As a programmer who spends most of his time writing code that helps other people to write code, I’m pretty interested in domain specific languages. In fact, I have a couple of modules we use at work that use them. That’s how I ended up in Domain Specific Languages in Perl, presented by Jesse Vincent of Best Practical.
Domain specific languages (DSLs) are languages designed for specific programming tasks. A couple of well-known examples of DSLs are SQL and regular expressions. However, today, Jesse is talking to us about “Englishy” DSLs, which he’s been very interested in lately. Additionally, these are DSLs that are internal to Perl. Instead of parsing a DSL and executing it, they are instead implemented by playing with Perl’s syntax and taking advantage of Perl’s parser (and having all of Perl’s features available in the DSL).
The two main goals when implementing a DSL in Perl are,
- Does it feel good?
- Can we actually do it?
The first big DSL is
Jifty::DBI, an object-relational mapper for Jifty. For the folks at Best Practical, it was a fun learning process in tweaking Perl to look the way they wanted it to while still declaring the database schema in an intuitive, pretty way.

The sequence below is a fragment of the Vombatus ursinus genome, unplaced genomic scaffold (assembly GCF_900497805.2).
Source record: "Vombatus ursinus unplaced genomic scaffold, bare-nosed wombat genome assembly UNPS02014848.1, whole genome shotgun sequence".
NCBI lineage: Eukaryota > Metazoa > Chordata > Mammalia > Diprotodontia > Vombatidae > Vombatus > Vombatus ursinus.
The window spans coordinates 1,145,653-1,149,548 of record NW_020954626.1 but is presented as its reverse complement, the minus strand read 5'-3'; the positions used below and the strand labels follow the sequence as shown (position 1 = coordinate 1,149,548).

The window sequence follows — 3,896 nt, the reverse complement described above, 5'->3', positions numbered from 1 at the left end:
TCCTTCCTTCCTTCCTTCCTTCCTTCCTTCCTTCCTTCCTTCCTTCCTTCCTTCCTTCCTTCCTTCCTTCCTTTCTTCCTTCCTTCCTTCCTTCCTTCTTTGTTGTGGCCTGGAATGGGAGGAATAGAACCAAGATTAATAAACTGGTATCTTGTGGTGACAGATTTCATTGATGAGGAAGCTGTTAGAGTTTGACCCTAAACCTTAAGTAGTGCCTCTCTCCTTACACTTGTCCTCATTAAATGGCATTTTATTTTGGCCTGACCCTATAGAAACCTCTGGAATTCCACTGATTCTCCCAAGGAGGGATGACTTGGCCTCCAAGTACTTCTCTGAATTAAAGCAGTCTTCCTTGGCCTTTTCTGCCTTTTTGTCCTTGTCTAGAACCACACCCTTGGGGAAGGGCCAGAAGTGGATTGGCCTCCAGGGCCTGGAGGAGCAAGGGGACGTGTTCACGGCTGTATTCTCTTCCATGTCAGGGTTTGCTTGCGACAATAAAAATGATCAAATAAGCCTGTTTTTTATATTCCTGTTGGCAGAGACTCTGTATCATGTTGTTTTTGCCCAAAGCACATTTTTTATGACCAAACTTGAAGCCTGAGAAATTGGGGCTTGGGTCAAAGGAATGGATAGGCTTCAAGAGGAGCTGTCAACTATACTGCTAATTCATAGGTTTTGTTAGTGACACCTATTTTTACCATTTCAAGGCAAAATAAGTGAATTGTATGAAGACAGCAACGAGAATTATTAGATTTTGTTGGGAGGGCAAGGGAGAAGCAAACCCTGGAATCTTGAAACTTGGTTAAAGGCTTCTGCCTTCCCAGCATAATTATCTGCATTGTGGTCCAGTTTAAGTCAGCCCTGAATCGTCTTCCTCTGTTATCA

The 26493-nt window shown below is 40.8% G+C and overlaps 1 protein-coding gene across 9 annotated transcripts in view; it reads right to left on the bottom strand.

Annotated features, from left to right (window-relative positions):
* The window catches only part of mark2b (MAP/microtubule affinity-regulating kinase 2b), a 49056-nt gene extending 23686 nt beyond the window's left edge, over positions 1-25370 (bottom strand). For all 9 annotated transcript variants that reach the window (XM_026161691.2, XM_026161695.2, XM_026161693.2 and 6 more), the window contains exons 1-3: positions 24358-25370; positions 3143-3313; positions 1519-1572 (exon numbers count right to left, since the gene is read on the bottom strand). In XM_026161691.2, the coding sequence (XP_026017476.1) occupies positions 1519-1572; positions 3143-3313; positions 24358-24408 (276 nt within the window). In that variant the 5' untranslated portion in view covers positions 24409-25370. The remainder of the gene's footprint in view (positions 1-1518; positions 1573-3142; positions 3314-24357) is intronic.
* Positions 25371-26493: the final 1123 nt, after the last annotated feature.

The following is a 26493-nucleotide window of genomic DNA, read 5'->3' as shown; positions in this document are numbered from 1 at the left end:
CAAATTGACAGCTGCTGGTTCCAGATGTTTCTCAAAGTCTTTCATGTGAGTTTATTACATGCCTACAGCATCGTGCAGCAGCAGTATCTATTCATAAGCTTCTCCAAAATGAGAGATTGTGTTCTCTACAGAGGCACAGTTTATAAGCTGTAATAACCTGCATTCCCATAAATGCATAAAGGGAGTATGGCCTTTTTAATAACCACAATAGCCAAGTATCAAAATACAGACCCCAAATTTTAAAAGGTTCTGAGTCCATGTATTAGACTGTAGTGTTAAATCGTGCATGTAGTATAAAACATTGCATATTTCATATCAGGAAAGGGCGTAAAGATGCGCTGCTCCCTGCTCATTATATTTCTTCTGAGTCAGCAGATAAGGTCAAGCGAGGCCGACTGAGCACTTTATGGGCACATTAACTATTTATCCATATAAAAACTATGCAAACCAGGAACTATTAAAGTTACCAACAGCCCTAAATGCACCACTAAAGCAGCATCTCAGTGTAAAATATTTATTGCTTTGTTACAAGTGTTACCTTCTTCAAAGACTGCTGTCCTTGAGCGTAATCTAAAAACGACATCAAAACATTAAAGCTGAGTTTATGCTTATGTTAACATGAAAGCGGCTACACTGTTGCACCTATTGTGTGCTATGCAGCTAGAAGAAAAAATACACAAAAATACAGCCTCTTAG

Template::Declare module is flat-out awesome. I’ve seen it before, and I’ve never taken the time to play with it. How stupid have I been? Coding HTML templates in Perl is cool, and something I would happily do (I don’t really like writing HTML).
As if that weren’t enough, in comes
Jifty::Dispatcher. Modelled after Mason’s
(auto|d)handler files, it will manipulate web application requests and take care of dispatching processes. I really like the DSL used here. It’s very declarative, removing the infrastructure entirely, which is something I’m very interested in doing in my code right now. I must be getting old; I’m more interested in telling the computer what to do, rather than how to do it, these days.
Testing web sites is ugly, and it sucks. That’s what
Test::WWW::Declare is for. It’s a beautiful module. Sessions, flows, declarative statements to define the web flow. So very awesome.
I can tell that the Best Practical folks have seen Damian Conway’s Sufficiently Advanced Technologies talk. The moral of that story is, write what you want to see, and only then figure out how to make it work in Perl.
I’m sold. As soon as I get home, I’m going to work on porting my start-up company’s web site with Jifty. Jifty is, well, absolutely nifty.
At the end, Jesse showed us his own domain specific language to define his slides. It’s awesome. I want it for my own talks.